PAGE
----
Publication Date

2018-12-06

Availability

Open access

Embargo Period

2018-12-06

Degree Type

Dissertation

Degree Name

Doctor of Philosophy (PHD)

Department

Meteorology and Physical Oceanography (Marine)

Date of Defense

2018-10-10

First Committee Member

Mohamed Iskandarani

Second Committee Member

Tamay Özgökmen

Third Committee Member

Arthur Mariano

Fourth Committee Member

Matthieu Le Hénaff

Fifth Committee Member

Rick Lumpkin

Abstract

Motivated by the problem of predicting the transport of material in the ocean, the present work went after two general problems. One is to use a probabilistic Lagrangian oil model to forecast the fate of an oil spill. The other is to use a dense array of Lagrangian observations to estimate the near surface submesoscale velocity field. Both problems were tackled with methodologies based on the reconstruction of response surfaces. In the first part, an uncertainty quantification methodology based on a non- intrusive polynomial chaos approach is developed for the forecasting of oceanic oil spills. This allows the model’s output to be presented in a probabilistic framework so that its predictions reflect the uncertainty in its input data. The new capability is illustrated by simulating the far-field dispersal of oil in a Deepwater Horizon blowout scenario. The uncertain input consisted of ocean currents and oil droplet size data, and the main model output analyzed is the ensuing oil concentration in the Gulf of Mexico. A 1331 member ensemble was used to construct a surrogate for the model which was then mined for statistical information. The mean and standard deviations in the oil concentration were calculated for up to 30 days, and the total contribution of each input parameter to the models uncertainty was quantified at different depths. Also, probability density functions of oil concentration were constructed by sampling the surrogate and used to elaborate probabilistic hazard maps of oil impact. The surrogate performance was constantly monitored in order to demarcate the space-time zones where its estimates are reliable. In the second part, a dense array of drifters data is used to reconstruct the near- surface velocity field. The reconstruction is carried out by a procedure known as Gaussian process regression, that statistically interpolates the observations in both space and time. Because the spacing of the drifters evolves with the flow causing the resolution that they provide to vary in space and time, it is important to be able to characterize where and when the estimated velocity field is more or less accurate, which we do by providing fields of interpolation errors. The interpolation procedure uses a covariance function to characterize the flow correlations in space and time. One novelty in this approach is that it allows the data to determine the correlation scales along with the appropriate amplitude of observational noise at these scales. This part is divided in two segments, with two distinct analyses being conducted: in the first one, velocity estimates from 320 drifters are used to reconstruct the surface flow field inside a frontal cyclonic eddy during a 12 hours period. Results show the presence of strong convergence zones inside the cyclone with characteristics of submesoscale fronts, displaying strong relative vorticity and strain rate. In the second segment, a framework to estimate the flow field over a submesoscale front is presented. The framework is based on adjusting the coordinate system to the alignment of the drifters. An extensive testing considering 14 different covariance functions show that this strategy improves considerably the velocity reconstructions over a strong front when compared to a Cartesian coordinate system.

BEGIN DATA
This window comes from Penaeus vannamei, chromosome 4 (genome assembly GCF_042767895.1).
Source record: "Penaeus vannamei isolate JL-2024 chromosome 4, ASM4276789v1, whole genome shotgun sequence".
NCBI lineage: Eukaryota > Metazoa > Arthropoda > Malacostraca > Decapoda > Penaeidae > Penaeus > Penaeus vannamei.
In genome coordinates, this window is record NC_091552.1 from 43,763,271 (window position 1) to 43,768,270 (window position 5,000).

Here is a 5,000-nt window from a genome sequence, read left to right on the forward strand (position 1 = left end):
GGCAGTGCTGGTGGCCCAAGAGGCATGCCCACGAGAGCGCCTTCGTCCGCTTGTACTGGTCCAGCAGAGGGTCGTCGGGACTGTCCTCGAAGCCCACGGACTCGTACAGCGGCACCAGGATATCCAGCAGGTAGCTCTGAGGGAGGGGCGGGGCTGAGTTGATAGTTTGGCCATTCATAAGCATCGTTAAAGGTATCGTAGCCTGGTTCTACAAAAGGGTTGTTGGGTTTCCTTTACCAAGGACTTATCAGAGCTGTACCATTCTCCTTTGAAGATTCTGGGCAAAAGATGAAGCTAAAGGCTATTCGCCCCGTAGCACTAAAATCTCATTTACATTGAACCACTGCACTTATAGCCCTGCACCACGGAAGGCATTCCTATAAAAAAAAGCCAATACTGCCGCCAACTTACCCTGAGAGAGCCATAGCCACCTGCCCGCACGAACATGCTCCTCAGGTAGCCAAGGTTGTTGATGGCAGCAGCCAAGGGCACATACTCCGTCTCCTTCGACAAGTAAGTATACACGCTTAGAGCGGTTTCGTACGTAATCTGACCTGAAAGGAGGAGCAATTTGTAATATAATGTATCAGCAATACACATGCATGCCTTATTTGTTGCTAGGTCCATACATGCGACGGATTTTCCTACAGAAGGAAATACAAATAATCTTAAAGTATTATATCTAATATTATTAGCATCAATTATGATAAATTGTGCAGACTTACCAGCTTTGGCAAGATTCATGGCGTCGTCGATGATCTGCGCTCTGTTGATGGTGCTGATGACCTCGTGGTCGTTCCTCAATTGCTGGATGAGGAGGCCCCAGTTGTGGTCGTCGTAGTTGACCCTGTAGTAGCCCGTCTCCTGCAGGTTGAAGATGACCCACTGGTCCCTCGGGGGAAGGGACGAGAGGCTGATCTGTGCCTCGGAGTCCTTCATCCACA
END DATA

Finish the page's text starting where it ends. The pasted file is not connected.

Keywords

response surface; Lagrangian data; uncertainty quantification; polynomial chaos; gaussian process regression; submesoscales

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